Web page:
Sen. Ron Johnson of Wisconsin is a right-wing Republican who, like many in his party, believes that the federally-funded social safety net is a disastrous failure and that private charity works much better at helping lift people out of poverty. But as Salon has discovered by looking through Johnson's family foundation's tax documents and his own financial disclosure statements, Johnson's own charitable foundation does not exactly represent the poverty-destroying generosity he claims will work so much better than government spending.
In 2013, for instance, the Johnson family's Grammie Jean Foundation gave $20,000 to the Oshkosh Opera House and only $1,500 to anti-poverty programs.
It's a strange choice from a man who has a long record of arguing that private charity works better to relieve poverty than taxpayer-funded programs like Medicaid and SNAP.
"After spending $19 trillion on a war on poverty, the total -- when adjusted for inflation -- number of Americans in poverty has increased from 29 to 47 million," Johnson said in a 2016 address released prior to the State of the Union. "Sadly, the war on poverty has primarily grown government, not prosperity."
To highlight his belief that private charity works better than government spending, Johnson has been touting the Joseph Project, a faith-based charity helping connect people seeking jobs to factory work.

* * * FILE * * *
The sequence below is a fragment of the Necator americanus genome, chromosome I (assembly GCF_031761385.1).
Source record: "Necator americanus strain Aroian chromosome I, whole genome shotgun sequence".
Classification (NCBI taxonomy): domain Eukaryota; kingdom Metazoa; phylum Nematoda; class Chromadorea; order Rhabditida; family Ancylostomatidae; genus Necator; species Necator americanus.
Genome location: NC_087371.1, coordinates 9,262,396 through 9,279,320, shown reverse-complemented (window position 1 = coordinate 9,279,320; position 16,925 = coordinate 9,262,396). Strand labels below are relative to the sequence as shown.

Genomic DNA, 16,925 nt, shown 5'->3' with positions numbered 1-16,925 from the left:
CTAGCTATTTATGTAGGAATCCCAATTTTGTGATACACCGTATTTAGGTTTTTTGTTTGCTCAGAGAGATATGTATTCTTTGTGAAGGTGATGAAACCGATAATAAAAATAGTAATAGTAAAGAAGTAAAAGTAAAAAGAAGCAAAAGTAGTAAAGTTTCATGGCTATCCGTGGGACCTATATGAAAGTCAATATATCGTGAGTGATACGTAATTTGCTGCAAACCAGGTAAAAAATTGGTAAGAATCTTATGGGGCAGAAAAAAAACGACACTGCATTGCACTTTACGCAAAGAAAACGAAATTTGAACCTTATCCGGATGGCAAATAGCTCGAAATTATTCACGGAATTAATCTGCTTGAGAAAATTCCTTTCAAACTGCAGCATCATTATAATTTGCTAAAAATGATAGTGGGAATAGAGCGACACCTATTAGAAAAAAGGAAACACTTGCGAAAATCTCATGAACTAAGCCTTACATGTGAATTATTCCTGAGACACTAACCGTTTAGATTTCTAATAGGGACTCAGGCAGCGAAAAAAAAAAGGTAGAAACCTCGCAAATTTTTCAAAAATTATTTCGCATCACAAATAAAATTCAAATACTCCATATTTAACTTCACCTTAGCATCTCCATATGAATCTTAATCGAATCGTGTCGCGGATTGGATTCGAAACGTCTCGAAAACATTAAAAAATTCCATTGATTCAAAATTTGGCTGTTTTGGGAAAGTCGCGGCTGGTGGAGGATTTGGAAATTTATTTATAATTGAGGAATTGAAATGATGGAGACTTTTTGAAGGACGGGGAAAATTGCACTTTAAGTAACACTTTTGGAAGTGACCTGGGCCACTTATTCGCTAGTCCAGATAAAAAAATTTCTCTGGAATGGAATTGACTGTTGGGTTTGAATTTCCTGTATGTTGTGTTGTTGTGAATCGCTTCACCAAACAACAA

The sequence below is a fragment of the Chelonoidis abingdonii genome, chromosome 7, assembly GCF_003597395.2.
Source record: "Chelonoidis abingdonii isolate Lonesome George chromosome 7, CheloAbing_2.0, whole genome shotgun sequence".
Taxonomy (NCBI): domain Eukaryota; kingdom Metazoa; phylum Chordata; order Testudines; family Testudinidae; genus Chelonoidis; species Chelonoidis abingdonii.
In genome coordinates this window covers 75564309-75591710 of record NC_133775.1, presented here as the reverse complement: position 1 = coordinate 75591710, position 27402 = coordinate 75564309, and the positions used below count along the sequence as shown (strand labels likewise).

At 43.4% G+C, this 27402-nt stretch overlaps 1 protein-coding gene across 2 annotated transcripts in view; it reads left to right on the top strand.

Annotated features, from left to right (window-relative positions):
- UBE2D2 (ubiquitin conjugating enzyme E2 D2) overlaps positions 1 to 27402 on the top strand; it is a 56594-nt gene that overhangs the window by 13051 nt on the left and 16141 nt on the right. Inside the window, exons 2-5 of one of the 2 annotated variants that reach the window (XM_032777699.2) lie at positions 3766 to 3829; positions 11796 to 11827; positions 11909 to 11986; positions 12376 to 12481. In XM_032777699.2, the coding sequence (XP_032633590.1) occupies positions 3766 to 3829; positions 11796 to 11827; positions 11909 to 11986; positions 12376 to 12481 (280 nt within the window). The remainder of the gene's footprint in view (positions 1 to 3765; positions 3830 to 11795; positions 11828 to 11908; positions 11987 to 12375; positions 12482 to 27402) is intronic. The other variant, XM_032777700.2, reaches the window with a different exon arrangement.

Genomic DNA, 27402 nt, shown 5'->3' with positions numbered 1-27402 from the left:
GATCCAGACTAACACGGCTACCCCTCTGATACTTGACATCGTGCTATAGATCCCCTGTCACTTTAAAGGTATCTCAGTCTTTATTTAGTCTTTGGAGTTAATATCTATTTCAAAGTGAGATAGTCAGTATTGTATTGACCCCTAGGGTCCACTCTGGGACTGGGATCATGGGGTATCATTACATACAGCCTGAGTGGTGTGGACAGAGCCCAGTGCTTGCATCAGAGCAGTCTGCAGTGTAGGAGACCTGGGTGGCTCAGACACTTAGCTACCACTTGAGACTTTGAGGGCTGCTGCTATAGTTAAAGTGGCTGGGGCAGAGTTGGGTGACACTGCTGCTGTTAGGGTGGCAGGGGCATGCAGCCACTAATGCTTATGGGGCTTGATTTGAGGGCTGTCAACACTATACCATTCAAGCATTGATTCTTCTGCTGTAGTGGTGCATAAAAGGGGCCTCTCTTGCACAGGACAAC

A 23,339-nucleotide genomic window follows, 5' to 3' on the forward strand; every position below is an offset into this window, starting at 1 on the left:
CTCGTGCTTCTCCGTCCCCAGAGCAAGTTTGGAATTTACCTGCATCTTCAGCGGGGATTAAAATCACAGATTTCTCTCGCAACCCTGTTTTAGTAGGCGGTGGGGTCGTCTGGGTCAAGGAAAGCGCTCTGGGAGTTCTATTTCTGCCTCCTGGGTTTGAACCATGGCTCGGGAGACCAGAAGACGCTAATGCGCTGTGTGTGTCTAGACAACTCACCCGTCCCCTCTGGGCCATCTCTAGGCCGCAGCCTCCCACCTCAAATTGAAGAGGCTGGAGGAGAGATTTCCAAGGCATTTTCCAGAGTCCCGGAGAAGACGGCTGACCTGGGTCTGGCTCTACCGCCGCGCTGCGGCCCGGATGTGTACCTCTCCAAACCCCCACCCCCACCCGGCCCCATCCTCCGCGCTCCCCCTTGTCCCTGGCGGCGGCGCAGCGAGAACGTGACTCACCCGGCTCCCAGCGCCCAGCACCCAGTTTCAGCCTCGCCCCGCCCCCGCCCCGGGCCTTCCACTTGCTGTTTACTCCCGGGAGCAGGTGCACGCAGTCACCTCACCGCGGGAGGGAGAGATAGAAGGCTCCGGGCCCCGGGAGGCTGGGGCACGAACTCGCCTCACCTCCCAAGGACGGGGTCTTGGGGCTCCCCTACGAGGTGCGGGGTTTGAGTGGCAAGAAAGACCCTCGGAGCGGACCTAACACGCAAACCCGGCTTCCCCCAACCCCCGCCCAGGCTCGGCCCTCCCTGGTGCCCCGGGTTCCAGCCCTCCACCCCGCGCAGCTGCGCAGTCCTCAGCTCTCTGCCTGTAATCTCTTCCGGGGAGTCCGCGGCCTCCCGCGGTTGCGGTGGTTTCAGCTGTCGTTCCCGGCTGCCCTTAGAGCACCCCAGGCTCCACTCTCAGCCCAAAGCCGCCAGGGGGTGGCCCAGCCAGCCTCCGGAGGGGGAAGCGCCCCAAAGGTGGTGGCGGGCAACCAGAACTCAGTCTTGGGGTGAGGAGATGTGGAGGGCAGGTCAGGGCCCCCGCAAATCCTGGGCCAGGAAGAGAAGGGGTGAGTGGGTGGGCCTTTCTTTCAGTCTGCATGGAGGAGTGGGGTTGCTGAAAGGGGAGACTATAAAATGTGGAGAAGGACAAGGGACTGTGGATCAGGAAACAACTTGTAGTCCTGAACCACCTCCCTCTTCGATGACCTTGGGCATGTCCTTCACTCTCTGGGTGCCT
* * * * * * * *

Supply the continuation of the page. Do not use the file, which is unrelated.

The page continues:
"It is a joy, being able to participate in that, seeing people’s lives be turned around," Johnson told the Wall Street Journal in August. "That’s true conservative values and they work. You outsource compassion to the federal government, that doesn’t work so good. You show your compassion here in your community, one person at a time."
Johnson even blamed the violence and unrest that erupted in Milwaukee in August on federal anti-poverty programs and argued instead for "faith-based, community-based programs, helping individuals one person at a time."
Johnson is currently running a tough race for re-election against Russ Feingold, who held Johnson's Senate seat before Johnson ousted him in the 2010 Tea Party wave. Johnson's emphasis on charity over government programs has become an important part of his campaign to convince Wisconsin voters, especially in the wake of the Milwaukee unrest, that he is serious about alleviating some of the economic and social problems of the state.
Looking at Johnson's activities with the Grammie Jean Foundation, however, it doesn't appear that his belief in the power of charity really translates into action.
Family foundations are big in the news these days, as both presidential candidates have been accused of using foundations for corrupt ends. To be clear, only one set of accusations has much merit. The Clinton Foundation — which, unlike most family foundations, is a public, not private, foundation — is a highly-rated charity that spends 87 percent of its expenses on programs and services that give aid. Lengthy, expensive investigations into Hillary Clinton's time as secretary of state have turned up no evidence that she did special favors for Clinton Foundation donors, even though many in the press dearly wish it were otherwise.